From the time I acquired my Model T, I
was in the difficult position of not having a proper coil tester. All I
could do was to simply use the "Buzz Box" method, and adjust the coils
for an average current of 1.3A at 6V. The limitation with this method of
adjustment is that it does not accurately show coil firing time, or if
there is multiple firing.
Since I've only had 6V battery operation (the magneto was damaged and later removed), this method of adjustment did in fact work quite well. However, there was always the uncertainty - were my coils adjusted as well as they could be?
At the time, the only 'proper' tester was the Hand Cranked Coil Tester. These were hideously expensive - if you could find one for sale! Then the Fun Projects "Strobo Spark" tester appeared, which operated on similar principles, but was much smaller and portable. While both show multiple sparking, they are not calibrated to show the firing time.
Of course, being from an electronic background, it always seemed to me that there should be an electronic method for testing coils.
There is a certain amount of time between when the timer makes contact, and when the coil actually fires. When current is fed into an inductor (the coil primary winding), it takes some time to rise to its maximum value. The magnetic field also takes a corresponding time to build up, to where it is strong enough to open the points. Contrary to what might be initially assumed, the coil does not fire immediately the timer makes contact.
The firing time (dwell) depends on coil adjustment. This adjustment primarily consists of adjusting the vibrator tension, so that the points open when a certain current in the coil is reached (around 4.5A peak at 6V).
It can be see that if the dwell time of each of the four coils is not equal, then some cylinders will fire earlier or later than the others (i.e., some will be advanced and others retarded). Obviously, the engine will not run as smooth as if the coils all had equal dwell time.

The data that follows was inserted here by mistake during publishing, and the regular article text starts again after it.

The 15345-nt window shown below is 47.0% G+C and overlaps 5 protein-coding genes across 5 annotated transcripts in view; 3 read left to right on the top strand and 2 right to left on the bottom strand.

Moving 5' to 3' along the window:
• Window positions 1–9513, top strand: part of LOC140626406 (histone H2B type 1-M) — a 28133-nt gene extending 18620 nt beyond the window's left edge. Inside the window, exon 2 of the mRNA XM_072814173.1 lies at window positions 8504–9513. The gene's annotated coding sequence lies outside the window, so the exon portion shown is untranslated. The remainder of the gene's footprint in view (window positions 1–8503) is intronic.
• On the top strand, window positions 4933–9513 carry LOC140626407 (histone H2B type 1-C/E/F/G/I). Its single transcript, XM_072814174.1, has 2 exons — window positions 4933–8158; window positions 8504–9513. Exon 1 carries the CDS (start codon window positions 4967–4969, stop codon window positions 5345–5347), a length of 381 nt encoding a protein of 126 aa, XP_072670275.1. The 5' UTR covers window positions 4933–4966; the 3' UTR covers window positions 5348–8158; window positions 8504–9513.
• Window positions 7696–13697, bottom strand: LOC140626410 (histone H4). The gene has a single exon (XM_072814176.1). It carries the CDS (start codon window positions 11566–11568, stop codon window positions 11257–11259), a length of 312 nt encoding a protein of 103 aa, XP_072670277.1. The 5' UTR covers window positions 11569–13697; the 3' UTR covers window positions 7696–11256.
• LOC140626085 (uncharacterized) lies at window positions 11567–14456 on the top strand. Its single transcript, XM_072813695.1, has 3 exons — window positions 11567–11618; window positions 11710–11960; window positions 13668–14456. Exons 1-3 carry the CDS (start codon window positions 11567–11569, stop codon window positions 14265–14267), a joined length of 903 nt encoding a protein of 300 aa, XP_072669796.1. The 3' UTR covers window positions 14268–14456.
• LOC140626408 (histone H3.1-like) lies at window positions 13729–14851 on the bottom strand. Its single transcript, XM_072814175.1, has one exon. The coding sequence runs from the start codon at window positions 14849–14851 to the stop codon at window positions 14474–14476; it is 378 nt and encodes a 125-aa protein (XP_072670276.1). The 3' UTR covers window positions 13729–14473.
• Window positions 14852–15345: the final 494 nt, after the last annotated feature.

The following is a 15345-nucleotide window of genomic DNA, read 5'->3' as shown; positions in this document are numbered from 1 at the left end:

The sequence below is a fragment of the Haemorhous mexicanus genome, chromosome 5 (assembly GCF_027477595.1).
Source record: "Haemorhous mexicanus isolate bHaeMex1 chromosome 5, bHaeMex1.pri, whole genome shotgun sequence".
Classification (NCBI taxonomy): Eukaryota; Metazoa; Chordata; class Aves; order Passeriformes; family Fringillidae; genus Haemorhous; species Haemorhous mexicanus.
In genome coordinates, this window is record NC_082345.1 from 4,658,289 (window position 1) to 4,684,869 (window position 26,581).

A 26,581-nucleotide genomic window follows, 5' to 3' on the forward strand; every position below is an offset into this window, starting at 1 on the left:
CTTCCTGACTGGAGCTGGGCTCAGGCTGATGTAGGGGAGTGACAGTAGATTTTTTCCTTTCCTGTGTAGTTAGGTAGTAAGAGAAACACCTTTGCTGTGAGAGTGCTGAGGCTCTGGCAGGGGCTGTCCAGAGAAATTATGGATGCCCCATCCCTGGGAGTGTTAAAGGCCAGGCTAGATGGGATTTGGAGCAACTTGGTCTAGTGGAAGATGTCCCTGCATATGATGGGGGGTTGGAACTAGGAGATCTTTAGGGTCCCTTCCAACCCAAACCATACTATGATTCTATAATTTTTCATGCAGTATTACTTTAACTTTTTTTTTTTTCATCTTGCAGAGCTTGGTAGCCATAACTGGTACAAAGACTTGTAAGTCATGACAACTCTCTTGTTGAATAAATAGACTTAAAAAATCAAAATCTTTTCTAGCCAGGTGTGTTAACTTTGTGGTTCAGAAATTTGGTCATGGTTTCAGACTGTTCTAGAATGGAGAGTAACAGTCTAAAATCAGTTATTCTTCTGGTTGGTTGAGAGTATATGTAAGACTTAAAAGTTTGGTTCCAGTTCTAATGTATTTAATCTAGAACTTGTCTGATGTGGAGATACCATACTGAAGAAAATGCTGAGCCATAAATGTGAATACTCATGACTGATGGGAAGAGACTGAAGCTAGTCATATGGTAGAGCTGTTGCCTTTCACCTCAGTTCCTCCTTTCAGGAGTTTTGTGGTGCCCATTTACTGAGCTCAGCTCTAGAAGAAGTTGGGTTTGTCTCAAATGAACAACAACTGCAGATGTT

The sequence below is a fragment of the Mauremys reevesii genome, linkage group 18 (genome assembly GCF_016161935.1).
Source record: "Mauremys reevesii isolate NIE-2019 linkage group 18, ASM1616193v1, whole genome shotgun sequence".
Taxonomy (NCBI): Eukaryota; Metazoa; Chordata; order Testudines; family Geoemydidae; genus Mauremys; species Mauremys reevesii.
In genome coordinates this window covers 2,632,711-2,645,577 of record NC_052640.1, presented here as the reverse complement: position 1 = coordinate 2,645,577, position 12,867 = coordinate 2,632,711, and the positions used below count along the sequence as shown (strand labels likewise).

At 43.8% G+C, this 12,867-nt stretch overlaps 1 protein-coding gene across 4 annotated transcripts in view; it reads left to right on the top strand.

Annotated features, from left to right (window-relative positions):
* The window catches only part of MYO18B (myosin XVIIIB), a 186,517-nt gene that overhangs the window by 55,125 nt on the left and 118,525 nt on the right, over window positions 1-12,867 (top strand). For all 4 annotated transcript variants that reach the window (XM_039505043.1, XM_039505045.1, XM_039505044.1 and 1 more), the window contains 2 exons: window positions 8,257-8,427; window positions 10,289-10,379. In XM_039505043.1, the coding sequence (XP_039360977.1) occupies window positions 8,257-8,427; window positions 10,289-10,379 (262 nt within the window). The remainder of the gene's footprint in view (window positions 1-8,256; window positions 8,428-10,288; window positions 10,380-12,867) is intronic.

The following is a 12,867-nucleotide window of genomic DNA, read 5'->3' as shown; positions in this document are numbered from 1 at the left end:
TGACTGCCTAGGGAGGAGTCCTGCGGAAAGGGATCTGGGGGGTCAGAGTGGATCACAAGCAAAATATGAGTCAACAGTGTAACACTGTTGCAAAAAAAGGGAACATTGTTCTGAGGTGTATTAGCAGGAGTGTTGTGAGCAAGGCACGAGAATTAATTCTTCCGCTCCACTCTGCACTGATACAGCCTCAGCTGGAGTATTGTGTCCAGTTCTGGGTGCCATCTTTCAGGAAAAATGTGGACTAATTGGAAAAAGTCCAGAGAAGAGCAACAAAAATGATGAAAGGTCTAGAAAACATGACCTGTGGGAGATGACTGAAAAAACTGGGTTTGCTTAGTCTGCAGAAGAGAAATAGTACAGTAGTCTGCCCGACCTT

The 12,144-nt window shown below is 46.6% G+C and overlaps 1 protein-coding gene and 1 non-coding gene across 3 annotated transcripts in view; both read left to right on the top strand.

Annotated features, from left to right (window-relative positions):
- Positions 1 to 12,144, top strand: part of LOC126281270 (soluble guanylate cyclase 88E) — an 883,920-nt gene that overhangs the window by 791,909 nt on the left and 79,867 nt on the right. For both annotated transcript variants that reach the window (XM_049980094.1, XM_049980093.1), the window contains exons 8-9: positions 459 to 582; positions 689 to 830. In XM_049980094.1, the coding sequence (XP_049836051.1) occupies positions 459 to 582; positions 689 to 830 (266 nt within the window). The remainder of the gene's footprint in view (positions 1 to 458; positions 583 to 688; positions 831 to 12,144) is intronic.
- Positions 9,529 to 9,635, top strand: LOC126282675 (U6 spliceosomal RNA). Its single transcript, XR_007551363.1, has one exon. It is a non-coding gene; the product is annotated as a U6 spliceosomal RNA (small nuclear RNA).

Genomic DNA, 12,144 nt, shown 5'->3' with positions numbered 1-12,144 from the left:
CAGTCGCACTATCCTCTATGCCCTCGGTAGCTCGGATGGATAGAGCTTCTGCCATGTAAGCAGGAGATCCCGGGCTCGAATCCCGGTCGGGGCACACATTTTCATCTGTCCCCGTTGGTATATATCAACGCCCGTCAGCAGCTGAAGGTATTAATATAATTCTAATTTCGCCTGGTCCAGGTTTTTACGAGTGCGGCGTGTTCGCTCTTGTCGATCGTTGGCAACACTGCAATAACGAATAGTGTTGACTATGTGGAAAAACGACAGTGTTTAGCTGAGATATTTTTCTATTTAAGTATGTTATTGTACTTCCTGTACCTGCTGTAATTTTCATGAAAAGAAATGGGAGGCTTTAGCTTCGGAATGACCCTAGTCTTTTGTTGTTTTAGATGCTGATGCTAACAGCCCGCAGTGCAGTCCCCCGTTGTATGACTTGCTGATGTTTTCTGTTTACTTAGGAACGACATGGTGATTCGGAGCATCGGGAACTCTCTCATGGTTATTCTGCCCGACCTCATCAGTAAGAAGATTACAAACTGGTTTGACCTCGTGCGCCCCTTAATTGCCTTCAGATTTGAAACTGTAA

What was needed was a method of measuring the coil firing time, and much thought was given as to how to achieve this. An obvious means to display the result would be with a CRO.
This method of coil testing was not new. It had been used by Montana 500 entrants for some time (which suggests its effectiveness), but little specific information was available. From what I could tell, a Hall effect current probe measured the coil primary current, and the coil was switched by a function generator via some kind of power semiconductor.
I had been thinking of using the current measuring method, and when I discovered a Hall effect current converter IC mid 2012, (ACS712-TELC-20A) the idea of this instrument was born. While one could sample coil current with a low value resistor, I was concerned that any resistance would cause the coil magnetic field to build up more slowly.
The completed unit set up and operating.
First thing was to simulate in car operation
of the coil under test. Essentially, a 6V supply and something to simulate
timer operation at 2000rpm was required. This is the highest likely engine
speed, so the coils would be tested under the most difficult operating
Using a CRO timebase triggered by the simulated timer, and measuring the coil current on the vertical axis, real time operation could be observed, as if the coil was actually in the car.
In fact, there would be no need for a timebase in the CRO, since that in the tester could take this function, eliminating any triggering difficulties.
Seeing as it was simple to implement, I allowed for 9, and 12V operation as well as 6V. I had been experimenting with 9V operation of coils (this was provided by a switchmode converter described here), and some owners run their coils on 12V.
The ACS712-TELC-20A provides 100mV output for every 1A that flows through its internal current shunt. Thus, setting the CRO to 100mV/div. shows coil current in amps per division.
Thinking about the simulated timer, what should the frequency, and 'on' time be? Since the timer runs from the camshaft, its rotational speed is half that of the crankshaft. So, for 2000rpm at the crankshaft, the timer is rotating at 1000rpm, or 16.7 revs per second. The period per revolution is thus 60ms. Although there are four coils, each is fired only once per revolution.
Circumference of a Ford roller timer is 166.5mm. Each segment is 1/8 of that, i.e. 20.8mm.
Using the original Ford roller timer as
an example, each segment is 1/8 of the total circumference. Therefore,
if it takes the roller 60ms to complete one revolution, each coil will
be supplied with current for 1/8 of that time, or 7.5ms.
Since we are interested in only the first complete firing of the coil, the 'on' time doesn't actually need to be that long, since the longest time a coil typically takes to fire is typically 3.5ms at 6V. For my tester, 6ms was chosen for the 'on' time since it's a round number, convenient for displaying on the CRO horizontal axis.